The U.S. Federal Trade Commission this week announced a settlement with MiRealSource Multiple Listing Service in Michigan over rules that blocked some property listings from the MLS and set restrictions for other property listings based on the type of real estate contracts.

The U.S. Federal Trade Commission this week announced a settlement with MiRealSource Multiple Listing Service in Michigan over rules that blocked some property listings from the MLS and set restrictions for other property listings based on the type of real estate contracts.

MiRealSource is the sixth MLS to settle similar antitrust allegations brought by the FTC in October — the federal agency is proceeding with an antitrust lawsuit against Realcomp II Ltd., another Michigan MLS, over its listings policies.

In each of the cases, the federal government charged that the MLSs engaged in anticompetitive activity by placing restrictions on a category of property listings that could ultimately lead to reduced choices for consumers in real estate services.

Representatives for MiRealSource, which is a broker-owned MLS with about 7,000 members, announced in November that the MLS had agreed to settle the FTC complaint, and the agreement was subject to review and approval by members of the FTC.

“Under the FTC consent order settling the complaint, MiRealSource has agreed to abandon … collusive conduct and provide its services to all member brokers representing potential home sellers, regardless of the type of listing contract that they choose,” FTC officials announced in a statement Monday.

The FTC complaint against MiRealSource, issued Oct. 10, charged that the MLS violated antitrust law “by adopting rules or policies that limit the publication and marketing of certain sellers’ properties, but not others, based solely on the terms of their listing contracts. Specifically, the FTC alleges that MiRealSource favored exclusive right to sell listings and disfavored exclusive agency listings by, among other things, adopting a rule to exclude the latter entirely from the MLS.”

Under the most common listing agreement, called an “exclusive right to sell listing,” property owners agree to pay a listing broker for representing the sale of the property, regardless of whether the seller or the broker causes the sale.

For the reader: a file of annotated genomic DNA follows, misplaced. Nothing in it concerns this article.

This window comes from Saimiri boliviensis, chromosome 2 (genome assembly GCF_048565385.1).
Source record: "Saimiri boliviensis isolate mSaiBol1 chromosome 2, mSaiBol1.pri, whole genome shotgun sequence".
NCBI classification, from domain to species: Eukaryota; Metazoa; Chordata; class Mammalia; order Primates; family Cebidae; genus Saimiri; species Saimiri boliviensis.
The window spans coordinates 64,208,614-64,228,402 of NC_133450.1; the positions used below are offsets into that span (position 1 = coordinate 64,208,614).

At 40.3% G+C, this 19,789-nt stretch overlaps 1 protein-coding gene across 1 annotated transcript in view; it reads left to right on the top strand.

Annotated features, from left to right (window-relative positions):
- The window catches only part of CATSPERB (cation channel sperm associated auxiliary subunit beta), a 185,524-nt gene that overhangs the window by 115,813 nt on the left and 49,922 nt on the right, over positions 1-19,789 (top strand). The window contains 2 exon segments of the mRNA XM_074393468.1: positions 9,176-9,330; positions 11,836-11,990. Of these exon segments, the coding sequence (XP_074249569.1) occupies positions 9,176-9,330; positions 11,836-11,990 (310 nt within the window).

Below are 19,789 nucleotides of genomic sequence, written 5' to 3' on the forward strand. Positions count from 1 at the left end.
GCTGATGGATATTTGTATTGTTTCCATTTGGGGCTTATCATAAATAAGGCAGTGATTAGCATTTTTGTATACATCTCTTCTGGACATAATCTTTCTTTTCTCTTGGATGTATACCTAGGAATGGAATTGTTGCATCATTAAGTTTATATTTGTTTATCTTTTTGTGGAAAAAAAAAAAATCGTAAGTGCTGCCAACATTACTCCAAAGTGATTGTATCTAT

An exclusive agency listing contract, meanwhile, typically provides that the seller is not obligated to pay the real estate broker if the seller directly locates a buyer. Under this form of agreement, the listing broker “often charges an up-front fee, but may receive a reduced commission or no commission at all, if the owner sells the property without the broker’s further help,” according to the FTC announcement.

The FTC complaint also stated that certain rules adopted by the MLS “limit the acceptance, publication and marketing of certain residential real estate listing contracts, thereby limiting the sellers’ ability to choose a listing type that best serves their specific needs.”

The consent order approved by the commission prohibits MiRealSource “from adopting or enforcing any rules or polices that deny or limit the ability of MLS members to enter into exclusive agency listings, or any other lawful listing agreements, with property sellers,” according to the FTC and requires the MLS to make necessary changes to its rules within 45 days of final approval.

The Commission voted 5-0 to approve the consent order, and the order is subject to a 30-day public comment period, which will expire March 7. After that date, the commission will decide whether to make the order final. Comments can be sent to: FTC, Office of the Secretary, 600 Pennsylvania Ave., N.W., Washington, DC 20580.

Virginia Blatt, CEO for MiRealSource, told Inman News in a November interview, “There is no point in spending a significant amount of resources, time and energy to litigate with the FTC. We’d rather spend our energies … in service to our members.” The MLS board made a decision to settle the FTC complaint after meeting several times to discuss the issue, she also said.

The Realcomp II MLS, meanwhile, continues to fight the FTC’s charges. That group has issued a “call to action” at its Web site that asks subscribers to convey their support to the FTC and to members of U.S. Congress for an MLS policy that prevents the MLS from forwarding exclusive agency listings for display on several public Web sites.

“To our knowledge, the FTC has received only a few complaints against Realcomp regarding this specific policy. We now suggest it’s time they hear from Realcomp Realtors who agree with the policy and stand behind it,” according to the announcement.

Karen S. Kage, CEO for Realcomp II, told Inman News that Realcomp and the FTC are taking depositions of potential witnesses and the trial is scheduled for June. “Many of our broker and agent customers have communicated with the FTC expressing their support for Realcomp,” she said, and the MLS has not rescinded any of the challenged rules. She said she could not discuss whether there have been any settlement discussions.

Shareholders for Realcomp II include the Dearborn Board of Realtors, Detroit Association of Realtors, Eastern Thumb Association of Realtors, Livingston Association of Realtors, Metropolitan Consolidated Association of Realtors, North Oakland County Board of Realtors, and Western-Wayne Oakland County Association of Realtors.

It is the largest Realtor-owned MLS, with about 15,000 members in southeastern Michigan.

The federal government is also engaged in a separate real estate-related antitrust lawsuit with the National Association of Realtors — the U.S. Justice Department filed a lawsuit against the trade group in 2005 charging that the group adopted overly restrictive policies for the online sharing and display of property listings information.

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